Thursday, December 24, 2009

Following Two Turtles on Their Christmas Journey

Thanks to a new research project, the public can follow the journeys of two leatherback turtles

Noelle and Darwinia are two adult female leatherback turtles that nest in Gabon, Western Central Africa.

And now, we have an unprecedented view of the holiday journey that these two turtles are taking throughout their natural habitat, courtesy of a new research project by the University of Exeter in the U.K.

Scientists have outfitted the two accommodating turtles with satellite-tracking devices which will allow their movements to be closely monitored.

"We are building a high precision model of how these amazing creatures use the seas near Gabon to breed," said project member Dr. Matthew Witt in a University of Exeter press release.

"Our aim is that this will help inform management of fisheries and mineral exploration as well as feeding into ambitious plans to widen the network of marine protected areas in Gabon. It is only by having detailed information on where these creatures go that we can try to protect them."

Humans have been around for a few hundred thousand years. Leatherback turtles have been around for 110 million. They can live up to 80 years and are critical members of all the ecosystems they inhabit.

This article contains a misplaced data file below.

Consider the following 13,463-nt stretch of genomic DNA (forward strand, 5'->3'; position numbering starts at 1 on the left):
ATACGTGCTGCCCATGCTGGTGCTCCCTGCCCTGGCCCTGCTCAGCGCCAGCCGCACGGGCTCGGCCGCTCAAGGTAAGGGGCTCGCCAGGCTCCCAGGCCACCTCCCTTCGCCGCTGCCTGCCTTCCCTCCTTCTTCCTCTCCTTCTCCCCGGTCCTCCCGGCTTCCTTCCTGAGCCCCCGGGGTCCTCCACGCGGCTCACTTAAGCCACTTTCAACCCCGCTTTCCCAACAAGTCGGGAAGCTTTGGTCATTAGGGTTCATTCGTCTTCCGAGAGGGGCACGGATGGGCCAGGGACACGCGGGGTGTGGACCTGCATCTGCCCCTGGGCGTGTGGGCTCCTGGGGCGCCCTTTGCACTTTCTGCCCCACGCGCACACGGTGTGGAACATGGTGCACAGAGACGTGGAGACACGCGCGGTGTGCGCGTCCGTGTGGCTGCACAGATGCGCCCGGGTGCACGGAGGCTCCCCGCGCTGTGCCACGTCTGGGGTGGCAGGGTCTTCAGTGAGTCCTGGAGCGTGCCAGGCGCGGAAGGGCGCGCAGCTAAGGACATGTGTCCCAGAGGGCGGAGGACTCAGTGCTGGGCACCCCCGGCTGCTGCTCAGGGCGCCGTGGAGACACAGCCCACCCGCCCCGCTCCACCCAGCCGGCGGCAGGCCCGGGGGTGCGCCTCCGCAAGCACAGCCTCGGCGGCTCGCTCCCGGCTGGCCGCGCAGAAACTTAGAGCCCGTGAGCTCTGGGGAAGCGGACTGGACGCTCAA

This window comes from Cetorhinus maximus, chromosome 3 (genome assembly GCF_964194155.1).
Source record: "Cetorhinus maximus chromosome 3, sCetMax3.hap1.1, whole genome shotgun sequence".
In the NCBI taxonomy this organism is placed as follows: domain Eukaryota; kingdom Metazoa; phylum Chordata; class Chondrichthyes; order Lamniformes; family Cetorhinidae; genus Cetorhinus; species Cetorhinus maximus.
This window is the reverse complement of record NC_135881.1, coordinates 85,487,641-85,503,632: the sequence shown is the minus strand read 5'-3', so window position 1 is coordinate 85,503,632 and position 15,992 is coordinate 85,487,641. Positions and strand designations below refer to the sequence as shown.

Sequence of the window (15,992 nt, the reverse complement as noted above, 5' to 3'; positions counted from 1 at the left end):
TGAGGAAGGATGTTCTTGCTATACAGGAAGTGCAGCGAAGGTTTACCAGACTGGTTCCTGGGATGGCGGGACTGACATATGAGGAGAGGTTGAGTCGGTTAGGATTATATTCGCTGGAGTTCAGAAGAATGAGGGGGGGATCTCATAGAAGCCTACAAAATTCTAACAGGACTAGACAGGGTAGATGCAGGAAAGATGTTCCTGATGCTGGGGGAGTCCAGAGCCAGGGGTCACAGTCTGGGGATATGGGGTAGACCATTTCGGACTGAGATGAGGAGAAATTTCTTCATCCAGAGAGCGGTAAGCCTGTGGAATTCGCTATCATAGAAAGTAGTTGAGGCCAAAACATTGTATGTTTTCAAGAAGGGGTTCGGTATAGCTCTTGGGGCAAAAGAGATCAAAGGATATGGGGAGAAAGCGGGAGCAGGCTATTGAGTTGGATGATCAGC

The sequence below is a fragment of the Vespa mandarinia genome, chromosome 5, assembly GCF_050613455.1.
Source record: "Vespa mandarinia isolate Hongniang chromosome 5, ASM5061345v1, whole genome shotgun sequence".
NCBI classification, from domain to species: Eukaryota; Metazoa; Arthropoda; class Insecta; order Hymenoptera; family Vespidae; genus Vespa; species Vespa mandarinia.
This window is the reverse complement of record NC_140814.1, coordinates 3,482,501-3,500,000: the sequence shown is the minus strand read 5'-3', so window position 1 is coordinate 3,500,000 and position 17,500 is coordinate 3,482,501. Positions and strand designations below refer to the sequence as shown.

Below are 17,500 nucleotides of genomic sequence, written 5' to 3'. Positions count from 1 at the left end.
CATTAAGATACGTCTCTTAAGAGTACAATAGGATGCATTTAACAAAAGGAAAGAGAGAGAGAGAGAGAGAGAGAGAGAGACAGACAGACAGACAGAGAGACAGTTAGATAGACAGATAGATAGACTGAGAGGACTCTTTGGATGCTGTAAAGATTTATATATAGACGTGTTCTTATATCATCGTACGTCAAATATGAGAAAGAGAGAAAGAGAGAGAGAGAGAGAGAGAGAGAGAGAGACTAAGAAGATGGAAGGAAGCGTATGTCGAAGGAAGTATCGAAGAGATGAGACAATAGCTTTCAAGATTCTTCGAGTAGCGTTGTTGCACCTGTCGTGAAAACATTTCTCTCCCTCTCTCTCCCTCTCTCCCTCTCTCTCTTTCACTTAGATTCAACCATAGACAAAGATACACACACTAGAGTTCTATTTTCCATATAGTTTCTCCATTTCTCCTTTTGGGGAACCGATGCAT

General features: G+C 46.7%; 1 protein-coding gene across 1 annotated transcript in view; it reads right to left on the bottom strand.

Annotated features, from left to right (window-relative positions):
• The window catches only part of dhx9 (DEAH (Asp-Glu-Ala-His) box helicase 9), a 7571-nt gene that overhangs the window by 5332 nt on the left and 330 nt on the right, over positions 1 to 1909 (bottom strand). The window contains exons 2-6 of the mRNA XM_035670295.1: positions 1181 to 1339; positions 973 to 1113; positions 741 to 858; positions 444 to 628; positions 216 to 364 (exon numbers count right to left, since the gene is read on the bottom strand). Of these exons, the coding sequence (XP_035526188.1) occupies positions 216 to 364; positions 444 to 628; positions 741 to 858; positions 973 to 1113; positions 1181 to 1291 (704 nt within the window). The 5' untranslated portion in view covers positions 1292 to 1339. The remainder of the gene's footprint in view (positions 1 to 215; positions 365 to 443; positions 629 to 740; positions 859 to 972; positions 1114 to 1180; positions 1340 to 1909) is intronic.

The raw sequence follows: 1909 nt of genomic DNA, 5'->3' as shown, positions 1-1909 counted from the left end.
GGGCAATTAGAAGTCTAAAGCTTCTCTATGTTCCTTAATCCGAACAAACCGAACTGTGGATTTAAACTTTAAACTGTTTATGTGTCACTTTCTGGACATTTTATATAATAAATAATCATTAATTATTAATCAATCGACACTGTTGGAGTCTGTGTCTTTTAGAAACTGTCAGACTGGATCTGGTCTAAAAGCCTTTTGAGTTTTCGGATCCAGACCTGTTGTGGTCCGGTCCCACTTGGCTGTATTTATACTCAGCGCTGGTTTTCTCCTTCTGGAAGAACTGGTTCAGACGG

But though they have proved to be very resilient, they are no match for destructive human activity. Their populations have been threatened by the devastating practice of longline fishing and the expansion of tourism.

The International Union for Conservation of Nature (IUCN) lists leatherback turtles as critically endangered globally.

"Sea turtles are the ancient mariners of the world" said Dr. Howard Rosenbaum, director of the Wildlife Conservation Society's Ocean Giants Program.

"Understanding broader migration patterns and use of the nearshore habitat around their nesting beaches is a key component to their conservation."

  • View the Noelle and Darwinia's journey around the waters of Gabon and subscribe to receive email updates of their progress
  • Sign a Sea Turtle Restoration Project letter urging the Costa Rican legislature to maintain the current protections for the leatherback turtle
  • Sign a WildAid petition to prevent Galapagos longline fishing, which kills hundreds of sea turtles
  • Sign the Sea Turtle Restoration Project Seafood Pledge to avoid tuna, swordfish and shrimp to help sea turtles recover
  • Sign a Wildlife Conservation Society urging American lawmakers to increase conservation funding directed overseas to save global priority species in their natural habitats (U.S. citizens)
image: Darwinia, a female leatherback turtle (credit: Dr. Matthew Witt, University of Exeter)

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